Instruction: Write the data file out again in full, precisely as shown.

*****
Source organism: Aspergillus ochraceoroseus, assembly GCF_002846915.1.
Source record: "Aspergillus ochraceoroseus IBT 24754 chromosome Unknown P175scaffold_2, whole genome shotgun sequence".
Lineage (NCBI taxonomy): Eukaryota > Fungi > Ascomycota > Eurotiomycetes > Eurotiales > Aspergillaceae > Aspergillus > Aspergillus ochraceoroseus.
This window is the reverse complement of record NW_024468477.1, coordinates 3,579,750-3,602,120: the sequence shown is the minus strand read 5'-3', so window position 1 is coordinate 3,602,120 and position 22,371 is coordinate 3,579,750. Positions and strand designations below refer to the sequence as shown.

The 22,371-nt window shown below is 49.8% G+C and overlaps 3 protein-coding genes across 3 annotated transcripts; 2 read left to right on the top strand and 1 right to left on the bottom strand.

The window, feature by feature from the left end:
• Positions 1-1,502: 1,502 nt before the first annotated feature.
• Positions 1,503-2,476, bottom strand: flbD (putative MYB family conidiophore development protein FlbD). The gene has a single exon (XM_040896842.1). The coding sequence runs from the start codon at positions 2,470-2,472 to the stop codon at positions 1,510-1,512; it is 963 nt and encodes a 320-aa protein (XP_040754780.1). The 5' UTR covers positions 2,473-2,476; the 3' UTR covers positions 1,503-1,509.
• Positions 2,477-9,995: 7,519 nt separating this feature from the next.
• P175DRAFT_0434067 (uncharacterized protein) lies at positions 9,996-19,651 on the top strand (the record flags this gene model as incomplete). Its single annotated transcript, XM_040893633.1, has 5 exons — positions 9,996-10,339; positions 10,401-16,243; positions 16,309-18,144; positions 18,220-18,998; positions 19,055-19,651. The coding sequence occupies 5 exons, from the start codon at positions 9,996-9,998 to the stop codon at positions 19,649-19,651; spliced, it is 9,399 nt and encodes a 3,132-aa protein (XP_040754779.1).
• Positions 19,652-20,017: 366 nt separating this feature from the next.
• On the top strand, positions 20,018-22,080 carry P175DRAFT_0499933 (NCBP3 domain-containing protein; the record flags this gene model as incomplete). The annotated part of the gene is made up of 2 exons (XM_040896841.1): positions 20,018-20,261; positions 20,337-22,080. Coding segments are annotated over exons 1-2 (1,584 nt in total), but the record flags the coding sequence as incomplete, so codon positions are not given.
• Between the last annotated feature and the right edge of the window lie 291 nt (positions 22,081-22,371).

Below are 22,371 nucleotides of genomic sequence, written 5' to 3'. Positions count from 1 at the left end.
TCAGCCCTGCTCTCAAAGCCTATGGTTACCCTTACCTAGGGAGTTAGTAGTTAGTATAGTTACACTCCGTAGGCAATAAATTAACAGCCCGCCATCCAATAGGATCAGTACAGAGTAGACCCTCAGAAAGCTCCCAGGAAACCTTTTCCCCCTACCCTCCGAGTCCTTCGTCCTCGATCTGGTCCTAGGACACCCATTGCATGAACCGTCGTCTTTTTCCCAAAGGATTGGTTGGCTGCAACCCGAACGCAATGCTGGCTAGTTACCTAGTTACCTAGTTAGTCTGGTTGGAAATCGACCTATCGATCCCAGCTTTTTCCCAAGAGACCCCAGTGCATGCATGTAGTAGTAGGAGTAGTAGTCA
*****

Source organism: Aspergillus ochraceoroseus, assembly GCF_002846915.1.
Source record: "Aspergillus ochraceoroseus IBT 24754 chromosome Unknown P175scaffold_2, whole genome shotgun sequence".
Lineage (NCBI taxonomy): Eukaryota > Fungi > Ascomycota > Eurotiomycetes > Eurotiales > Aspergillaceae > Aspergillus > Aspergillus ochraceoroseus.
This window is the reverse complement of record NW_024468477.1, coordinates 3,579,750-3,602,120: the sequence shown is the minus strand read 5'-3', so window position 1 is coordinate 3,602,120 and position 22,371 is coordinate 3,579,750. Positions and strand designations below refer to the sequence as shown.

The 22,371-nt window shown below is 49.8% G+C and overlaps 3 protein-coding genes across 3 annotated transcripts; 2 read left to right on the top strand and 1 right to left on the bottom strand.

The window, feature by feature from the left end:
• Positions 1-1,502: 1,502 nt before the first annotated feature.
• Positions 1,503-2,476, bottom strand: flbD (putative MYB family conidiophore development protein FlbD). The gene has a single exon (XM_040896842.1). The coding sequence runs from the start codon at positions 2,470-2,472 to the stop codon at positions 1,510-1,512; it is 963 nt and encodes a 320-aa protein (XP_040754780.1). The 5' UTR covers positions 2,473-2,476; the 3' UTR covers positions 1,503-1,509.
• Positions 2,477-9,995: 7,519 nt separating this feature from the next.
• P175DRAFT_0434067 (uncharacterized protein) lies at positions 9,996-19,651 on the top strand (the record flags this gene model as incomplete). Its single annotated transcript, XM_040893633.1, has 5 exons — positions 9,996-10,339; positions 10,401-16,243; positions 16,309-18,144; positions 18,220-18,998; positions 19,055-19,651. The coding sequence occupies 5 exons, from the start codon at positions 9,996-9,998 to the stop codon at positions 19,649-19,651; spliced, it is 9,399 nt and encodes a 3,132-aa protein (XP_040754779.1).
• Positions 19,652-20,017: 366 nt separating this feature from the next.
• On the top strand, positions 20,018-22,080 carry P175DRAFT_0499933 (NCBP3 domain-containing protein; the record flags this gene model as incomplete). The annotated part of the gene is made up of 2 exons (XM_040896841.1): positions 20,018-20,261; positions 20,337-22,080. Coding segments are annotated over exons 1-2 (1,584 nt in total), but the record flags the coding sequence as incomplete, so codon positions are not given.
• Between the last annotated feature and the right edge of the window lie 291 nt (positions 22,081-22,371).

Below are 22,371 nucleotides of genomic sequence, written 5' to 3'. Positions count from 1 at the left end.
TCAGCCCTGCTCTCAAAGCCTATGGTTACCCTTACCTAGGGAGTTAGTAGTTAGTATAGTTACACTCCGTAGGCAATAAATTAACAGCCCGCCATCCAATAGGATCAGTACAGAGTAGACCCTCAGAAAGCTCCCAGGAAACCTTTTCCCCCTACCCTCCGAGTCCTTCGTCCTCGATCTGGTCCTAGGACACCCATTGCATGAACCGTCGTCTTTTTCCCAAAGGATTGGTTGGCTGCAACCCGAACGCAATGCTGGCTAGTTACCTAGTTACCTAGTTAGTCTGGTTGGAAATCGACCTATCGATCCCAGCTTTTTCCCAAGAGACCCCAGTGCATGCATGTAGTAGTAGGAGTAGTAGTCA